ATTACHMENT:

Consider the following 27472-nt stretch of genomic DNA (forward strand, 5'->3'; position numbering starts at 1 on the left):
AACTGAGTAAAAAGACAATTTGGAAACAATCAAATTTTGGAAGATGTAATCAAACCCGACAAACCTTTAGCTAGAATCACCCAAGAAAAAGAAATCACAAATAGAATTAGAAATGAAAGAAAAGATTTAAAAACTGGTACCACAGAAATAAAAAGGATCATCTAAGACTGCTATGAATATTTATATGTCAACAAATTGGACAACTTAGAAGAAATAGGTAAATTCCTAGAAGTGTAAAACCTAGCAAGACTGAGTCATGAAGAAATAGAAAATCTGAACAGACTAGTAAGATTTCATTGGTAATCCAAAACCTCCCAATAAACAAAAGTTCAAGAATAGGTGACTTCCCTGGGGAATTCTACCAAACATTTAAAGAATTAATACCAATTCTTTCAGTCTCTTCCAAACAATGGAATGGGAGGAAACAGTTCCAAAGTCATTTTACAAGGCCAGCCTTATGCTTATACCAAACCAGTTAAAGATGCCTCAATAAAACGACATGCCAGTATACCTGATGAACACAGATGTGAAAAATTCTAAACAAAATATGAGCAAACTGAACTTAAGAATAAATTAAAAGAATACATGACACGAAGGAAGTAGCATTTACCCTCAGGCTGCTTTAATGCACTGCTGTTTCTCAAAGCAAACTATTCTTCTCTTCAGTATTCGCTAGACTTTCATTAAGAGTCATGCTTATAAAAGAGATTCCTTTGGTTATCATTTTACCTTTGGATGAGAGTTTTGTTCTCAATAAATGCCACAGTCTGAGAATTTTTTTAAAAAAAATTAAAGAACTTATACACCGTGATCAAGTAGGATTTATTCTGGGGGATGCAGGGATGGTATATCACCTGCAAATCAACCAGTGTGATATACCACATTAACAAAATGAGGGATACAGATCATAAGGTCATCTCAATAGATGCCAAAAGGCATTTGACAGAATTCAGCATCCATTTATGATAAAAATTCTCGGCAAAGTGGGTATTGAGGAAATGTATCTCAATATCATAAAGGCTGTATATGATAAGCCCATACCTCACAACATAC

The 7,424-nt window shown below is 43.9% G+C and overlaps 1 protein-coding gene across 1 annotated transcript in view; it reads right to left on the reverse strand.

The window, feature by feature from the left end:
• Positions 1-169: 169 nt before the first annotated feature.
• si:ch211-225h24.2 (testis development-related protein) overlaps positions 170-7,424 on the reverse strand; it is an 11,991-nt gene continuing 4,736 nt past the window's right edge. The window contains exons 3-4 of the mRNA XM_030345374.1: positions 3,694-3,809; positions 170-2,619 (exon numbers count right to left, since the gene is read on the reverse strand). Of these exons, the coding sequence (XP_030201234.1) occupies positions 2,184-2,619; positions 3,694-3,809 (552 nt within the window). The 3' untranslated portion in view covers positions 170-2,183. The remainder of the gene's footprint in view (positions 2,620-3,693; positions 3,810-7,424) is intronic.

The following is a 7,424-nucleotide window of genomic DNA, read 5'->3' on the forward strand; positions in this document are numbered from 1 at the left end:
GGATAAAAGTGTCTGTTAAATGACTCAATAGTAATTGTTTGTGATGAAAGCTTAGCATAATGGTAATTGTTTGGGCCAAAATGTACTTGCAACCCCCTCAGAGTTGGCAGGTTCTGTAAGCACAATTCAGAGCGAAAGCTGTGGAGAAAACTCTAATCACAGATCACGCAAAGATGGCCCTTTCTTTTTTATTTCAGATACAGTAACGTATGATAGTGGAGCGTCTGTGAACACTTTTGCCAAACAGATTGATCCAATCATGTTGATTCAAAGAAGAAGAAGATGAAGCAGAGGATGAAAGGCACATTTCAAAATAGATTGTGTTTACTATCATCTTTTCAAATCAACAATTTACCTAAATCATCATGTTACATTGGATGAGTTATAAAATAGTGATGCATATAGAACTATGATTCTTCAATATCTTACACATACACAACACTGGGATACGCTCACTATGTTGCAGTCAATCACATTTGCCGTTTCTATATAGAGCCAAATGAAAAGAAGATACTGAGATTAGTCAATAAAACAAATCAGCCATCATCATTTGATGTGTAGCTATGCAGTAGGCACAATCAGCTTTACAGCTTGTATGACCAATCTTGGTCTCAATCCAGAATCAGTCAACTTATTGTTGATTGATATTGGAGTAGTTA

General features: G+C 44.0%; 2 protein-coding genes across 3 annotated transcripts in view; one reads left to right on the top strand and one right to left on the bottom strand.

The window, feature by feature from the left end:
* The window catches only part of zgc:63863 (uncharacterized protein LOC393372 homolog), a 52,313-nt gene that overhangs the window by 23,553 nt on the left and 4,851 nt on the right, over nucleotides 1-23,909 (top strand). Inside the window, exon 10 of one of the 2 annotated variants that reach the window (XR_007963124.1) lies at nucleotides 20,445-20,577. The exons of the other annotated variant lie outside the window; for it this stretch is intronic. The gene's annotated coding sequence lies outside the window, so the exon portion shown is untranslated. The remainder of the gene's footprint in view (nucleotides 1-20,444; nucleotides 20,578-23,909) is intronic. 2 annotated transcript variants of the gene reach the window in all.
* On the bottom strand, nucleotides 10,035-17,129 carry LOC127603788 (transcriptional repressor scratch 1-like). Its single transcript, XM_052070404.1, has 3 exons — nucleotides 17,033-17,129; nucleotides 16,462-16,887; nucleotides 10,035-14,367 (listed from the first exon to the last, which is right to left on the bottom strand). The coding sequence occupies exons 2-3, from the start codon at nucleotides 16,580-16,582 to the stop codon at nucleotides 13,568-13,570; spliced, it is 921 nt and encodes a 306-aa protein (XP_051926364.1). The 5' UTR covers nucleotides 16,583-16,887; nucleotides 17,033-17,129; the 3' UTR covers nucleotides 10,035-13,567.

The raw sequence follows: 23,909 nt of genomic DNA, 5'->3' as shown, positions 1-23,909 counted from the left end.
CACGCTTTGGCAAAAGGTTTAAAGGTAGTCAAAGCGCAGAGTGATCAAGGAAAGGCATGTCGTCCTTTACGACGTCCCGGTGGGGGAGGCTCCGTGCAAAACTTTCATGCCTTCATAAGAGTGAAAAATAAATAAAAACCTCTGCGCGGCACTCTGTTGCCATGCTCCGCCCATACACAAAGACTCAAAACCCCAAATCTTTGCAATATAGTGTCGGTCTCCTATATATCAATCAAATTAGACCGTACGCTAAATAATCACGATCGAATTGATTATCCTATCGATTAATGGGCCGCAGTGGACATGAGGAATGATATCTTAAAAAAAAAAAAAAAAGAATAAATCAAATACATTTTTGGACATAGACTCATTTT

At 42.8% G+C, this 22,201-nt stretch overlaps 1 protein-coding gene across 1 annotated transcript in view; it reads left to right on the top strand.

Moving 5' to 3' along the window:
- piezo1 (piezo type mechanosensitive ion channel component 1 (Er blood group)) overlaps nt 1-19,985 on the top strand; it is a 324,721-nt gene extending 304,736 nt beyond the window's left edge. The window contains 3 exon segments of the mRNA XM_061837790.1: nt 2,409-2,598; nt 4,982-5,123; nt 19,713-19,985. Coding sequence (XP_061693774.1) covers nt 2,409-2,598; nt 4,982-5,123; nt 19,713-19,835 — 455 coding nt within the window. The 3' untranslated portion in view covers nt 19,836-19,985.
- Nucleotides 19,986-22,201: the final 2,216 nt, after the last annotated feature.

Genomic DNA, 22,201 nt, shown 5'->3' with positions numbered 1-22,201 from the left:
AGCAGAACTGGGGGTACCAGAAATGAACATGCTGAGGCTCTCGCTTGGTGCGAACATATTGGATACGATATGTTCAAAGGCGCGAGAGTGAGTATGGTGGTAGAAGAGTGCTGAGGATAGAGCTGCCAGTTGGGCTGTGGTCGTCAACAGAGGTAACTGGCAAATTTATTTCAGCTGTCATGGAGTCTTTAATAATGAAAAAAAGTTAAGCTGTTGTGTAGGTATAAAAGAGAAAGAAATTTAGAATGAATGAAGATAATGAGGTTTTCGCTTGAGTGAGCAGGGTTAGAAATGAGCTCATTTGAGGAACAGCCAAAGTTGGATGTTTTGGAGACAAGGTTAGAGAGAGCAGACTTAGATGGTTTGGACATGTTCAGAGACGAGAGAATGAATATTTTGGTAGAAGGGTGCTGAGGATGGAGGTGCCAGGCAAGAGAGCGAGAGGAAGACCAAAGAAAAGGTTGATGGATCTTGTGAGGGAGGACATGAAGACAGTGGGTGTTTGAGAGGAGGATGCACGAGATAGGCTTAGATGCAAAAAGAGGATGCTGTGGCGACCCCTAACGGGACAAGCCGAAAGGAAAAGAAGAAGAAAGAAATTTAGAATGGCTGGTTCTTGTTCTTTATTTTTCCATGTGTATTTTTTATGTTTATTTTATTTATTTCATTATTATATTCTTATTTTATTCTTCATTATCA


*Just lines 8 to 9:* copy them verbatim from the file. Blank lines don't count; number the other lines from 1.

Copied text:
GGATAAAAGTGTCTGTTAAATGACTCAATAGTAATTGTTTGTGATGAAAGCTTAGCATAATGGTAATTGTTTGGGCCAAAATGTACTTGCAACCCCCTCAGAGTTGGCAGGTTCTGTAAGCACAATTCAGAGCGAAAGCTGTGGAGAAAACTCTAATCACAGATCACGCAAAGATGGCCCTTTCTTTTTTATTTCAGATACAGTAACGTATGATAGTGGAGCGTCTGTGAACACTTTTGCCAAACAGATTGATCCAATCATGTTGATTCAAAGAAGAAGAAGATGAAGCAGAGGATGAAAGGCACATTTCAAAATAGATTGTGTTTACTATCATCTTTTCAAATCAACAATTTACCTAAATCATCATGTTACATTGGATGAGTTATAAAATAGTGATGCATATAGAACTATGATTCTTCAATATCTTACACATACACAACACTGGGATACGCTCACTATGTTGCAGTCAATCACATTTGCCGTTTCTATATAGAGCCAAATGAAAAGAAGATACTGAGATTAGTCAATAAAACAAATCAGCCATCATCATTTGATGTGTAGCTATGCAGTAGGCACAATCAGCTTTACAGCTTGTATGACCAATCTTGGTCTCAATCCAGAATCAGTCAACTTATTGTTGATTGATATTGGAGTAGTTA

General features: G+C 44.0%; 2 protein-coding genes across 3 annotated transcripts in view; one reads left to right on the top strand and one right to left on the bottom strand.